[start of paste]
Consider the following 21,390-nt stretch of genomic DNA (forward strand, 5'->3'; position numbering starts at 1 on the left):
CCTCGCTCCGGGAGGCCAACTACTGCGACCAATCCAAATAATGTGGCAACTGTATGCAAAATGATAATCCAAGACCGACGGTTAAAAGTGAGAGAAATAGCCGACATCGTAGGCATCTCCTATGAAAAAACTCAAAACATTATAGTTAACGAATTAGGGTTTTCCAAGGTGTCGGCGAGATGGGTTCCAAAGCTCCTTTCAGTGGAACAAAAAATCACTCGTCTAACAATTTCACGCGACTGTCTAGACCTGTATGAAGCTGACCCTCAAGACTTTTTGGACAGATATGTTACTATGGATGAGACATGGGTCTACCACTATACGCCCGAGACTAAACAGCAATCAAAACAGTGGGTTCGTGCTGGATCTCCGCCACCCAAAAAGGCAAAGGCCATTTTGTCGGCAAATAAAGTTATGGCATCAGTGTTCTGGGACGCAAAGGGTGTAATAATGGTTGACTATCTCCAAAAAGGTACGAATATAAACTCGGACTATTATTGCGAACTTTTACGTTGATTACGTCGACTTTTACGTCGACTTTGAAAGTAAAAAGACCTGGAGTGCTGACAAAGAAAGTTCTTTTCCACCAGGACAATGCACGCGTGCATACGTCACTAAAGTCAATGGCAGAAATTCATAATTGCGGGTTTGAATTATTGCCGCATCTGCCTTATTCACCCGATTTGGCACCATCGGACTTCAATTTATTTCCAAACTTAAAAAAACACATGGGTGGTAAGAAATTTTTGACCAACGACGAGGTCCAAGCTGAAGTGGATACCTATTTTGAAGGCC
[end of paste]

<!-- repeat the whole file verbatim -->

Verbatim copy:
Consider the following 21,390-nt stretch of genomic DNA (forward strand, 5'->3'; position numbering starts at 1 on the left):
CCTCGCTCCGGGAGGCCAACTACTGCGACCAATCCAAATAATGTGGCAACTGTATGCAAAATGATAATCCAAGACCGACGGTTAAAAGTGAGAGAAATAGCCGACATCGTAGGCATCTCCTATGAAAAAACTCAAAACATTATAGTTAACGAATTAGGGTTTTCCAAGGTGTCGGCGAGATGGGTTCCAAAGCTCCTTTCAGTGGAACAAAAAATCACTCGTCTAACAATTTCACGCGACTGTCTAGACCTGTATGAAGCTGACCCTCAAGACTTTTTGGACAGATATGTTACTATGGATGAGACATGGGTCTACCACTATACGCCCGAGACTAAACAGCAATCAAAACAGTGGGTTCGTGCTGGATCTCCGCCACCCAAAAAGGCAAAGGCCATTTTGTCGGCAAATAAAGTTATGGCATCAGTGTTCTGGGACGCAAAGGGTGTAATAATGGTTGACTATCTCCAAAAAGGTACGAATATAAACTCGGACTATTATTGCGAACTTTTACGTTGATTACGTCGACTTTTACGTCGACTTTGAAAGTAAAAAGACCTGGAGTGCTGACAAAGAAAGTTCTTTTCCACCAGGACAATGCACGCGTGCATACGTCACTAAAGTCAATGGCAGAAATTCATAATTGCGGGTTTGAATTATTGCCGCATCTGCCTTATTCACCCGATTTGGCACCATCGGACTTCAATTTATTTCCAAACTTAAAAAAACACATGGGTGGTAAGAAATTTTTGACCAACGACGAGGTCCAAGCTGAAGTGGATACCTATTTTGAAGGCC